We then listened to these tracks on both the two PS Audio Power Plant Premiers here for review, then the Nordost Thor. Finally, we returned to the Electric Bamboo. I again noted how colors seemed more homogenized, especially on “Slow Day.” Most disturbing, on an uncompressed hybrid SACD whose stereo CD layer was carefully engineered, when Selkye at one point sang loud “woo hoos” high in her range, the volume actually seemed to decrease.
Eliminating the Cable Effect
Toward the end of our comparison, it occurred to me that, since the wiring in the Nordost Thor is similar to that in my Nordost Valhalla interconnects and cables, it might be possible that the Thor sounds better when paired with Valhalla cabling rather than cables from other manufacturers. If this were indeed the case, the Thor would have an unfair advantage over the Electric Bamboo in my system.
I thus determined to listen to both the Electric Bamboo and Thor using cabling from another manufacturer. When I sent an email to David noting my desire to do this, he offered to bring over cables that he thought would blow Valhalla out of the water. To quote:
We’ve compared our friend’s cables with those from Virtual Dynamics, the Analysis Plus Golden Reference, Genesis 1.1, and other cables such as Cardas Golden Reference, Tara Labs. 8. I’m sure they’re better than Tara Labs the Zero. I’m sure they’re much better because they’re much better than the 0.8. All the cables are RCA, and the speaker cables only have banana plugs. These are great for the highest level audio system a person might own. They’re made by Cryoset, and we’ll be a dealer.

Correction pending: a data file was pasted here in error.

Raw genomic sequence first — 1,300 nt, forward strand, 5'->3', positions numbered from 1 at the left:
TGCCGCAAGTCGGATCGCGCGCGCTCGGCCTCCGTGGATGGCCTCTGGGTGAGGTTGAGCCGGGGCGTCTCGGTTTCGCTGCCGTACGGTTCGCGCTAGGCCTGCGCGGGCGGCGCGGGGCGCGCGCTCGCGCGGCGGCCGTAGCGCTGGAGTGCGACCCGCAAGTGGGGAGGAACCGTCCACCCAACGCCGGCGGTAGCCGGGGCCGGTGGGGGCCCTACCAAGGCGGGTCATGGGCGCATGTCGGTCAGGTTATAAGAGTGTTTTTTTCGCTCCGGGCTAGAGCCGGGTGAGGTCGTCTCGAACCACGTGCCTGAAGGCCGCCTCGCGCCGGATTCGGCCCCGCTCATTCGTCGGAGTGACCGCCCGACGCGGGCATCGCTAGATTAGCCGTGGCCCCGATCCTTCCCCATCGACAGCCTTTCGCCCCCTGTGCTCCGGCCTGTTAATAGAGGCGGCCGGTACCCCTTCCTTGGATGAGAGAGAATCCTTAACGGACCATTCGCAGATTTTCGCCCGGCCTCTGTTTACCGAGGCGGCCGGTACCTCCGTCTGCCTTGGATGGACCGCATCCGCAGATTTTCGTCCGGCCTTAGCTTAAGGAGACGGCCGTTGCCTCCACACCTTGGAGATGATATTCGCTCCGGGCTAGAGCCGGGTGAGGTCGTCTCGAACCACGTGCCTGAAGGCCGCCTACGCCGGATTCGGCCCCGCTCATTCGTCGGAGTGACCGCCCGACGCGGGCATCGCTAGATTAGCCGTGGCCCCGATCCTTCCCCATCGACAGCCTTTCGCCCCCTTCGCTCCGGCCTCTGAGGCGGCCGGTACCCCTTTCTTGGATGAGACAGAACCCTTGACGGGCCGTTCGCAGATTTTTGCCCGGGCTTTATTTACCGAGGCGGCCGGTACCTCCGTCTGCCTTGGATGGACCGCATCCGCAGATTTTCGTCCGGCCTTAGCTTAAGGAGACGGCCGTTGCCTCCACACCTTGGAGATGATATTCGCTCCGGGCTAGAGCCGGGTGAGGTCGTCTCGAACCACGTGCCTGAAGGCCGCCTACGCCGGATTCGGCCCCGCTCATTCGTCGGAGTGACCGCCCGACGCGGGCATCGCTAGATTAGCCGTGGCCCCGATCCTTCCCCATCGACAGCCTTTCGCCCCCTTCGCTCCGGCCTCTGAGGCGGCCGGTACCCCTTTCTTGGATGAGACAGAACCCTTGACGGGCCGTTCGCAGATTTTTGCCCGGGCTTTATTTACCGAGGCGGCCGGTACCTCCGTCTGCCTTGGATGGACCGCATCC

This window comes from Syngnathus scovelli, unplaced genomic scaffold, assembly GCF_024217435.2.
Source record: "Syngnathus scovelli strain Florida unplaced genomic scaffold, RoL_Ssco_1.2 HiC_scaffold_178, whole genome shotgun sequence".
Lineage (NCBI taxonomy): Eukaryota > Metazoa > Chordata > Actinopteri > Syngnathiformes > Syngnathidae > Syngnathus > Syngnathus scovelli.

Now this is interesting, I thought to myself. Tara Labs the Zero interconnects, which David has not heard but I have, cost almost $15,000 meter. (For all I know, the price has gone up in the past year). In the extremely expensive reference system I heard them in, they sounded fantastic. Yet David is sure that his babies, which list for $300 on the Cryoset website, are better. Well, maybe they are. Only one way to find out…
The Final Test
A few weeks later, David brought over Cryoset interconnects and speaker cables. Because the Talons are not set up for banana plugs, I decided to make things simple and stick with the interconnects in order to possibly put the Electric Bamboo and Thor on a more even playing field.
For our first experiment, we listened to the Mahler using the Thor/Cryoset combo. I found the sounds on high rather excruciating. Instead of a refined sound that drew me in, I encountered one that made me want to run for cover. (I also noted less bass than the somewhat bass-shy Valhalla, but that didn’t upset me the way the highs did). Within short order, I cried Uncle.
Quickly we switched to the Electric Bamboo/Cryoset combo. Ah, that was better. Highs were now tamed to listenable levels. Not that I particularly liked what I heard, or thought it “better” than the sound with the Thor. It was just that, with highs dulled and colors more homogenized, the entire gestalt became more acceptable. Certainly there was less detail than before. But what I did hear was certainly listenable and pleasing, at least on a surface level. It’s just that I wasn’t drawn to listen any longer than necessary to get a good sense of what was going on.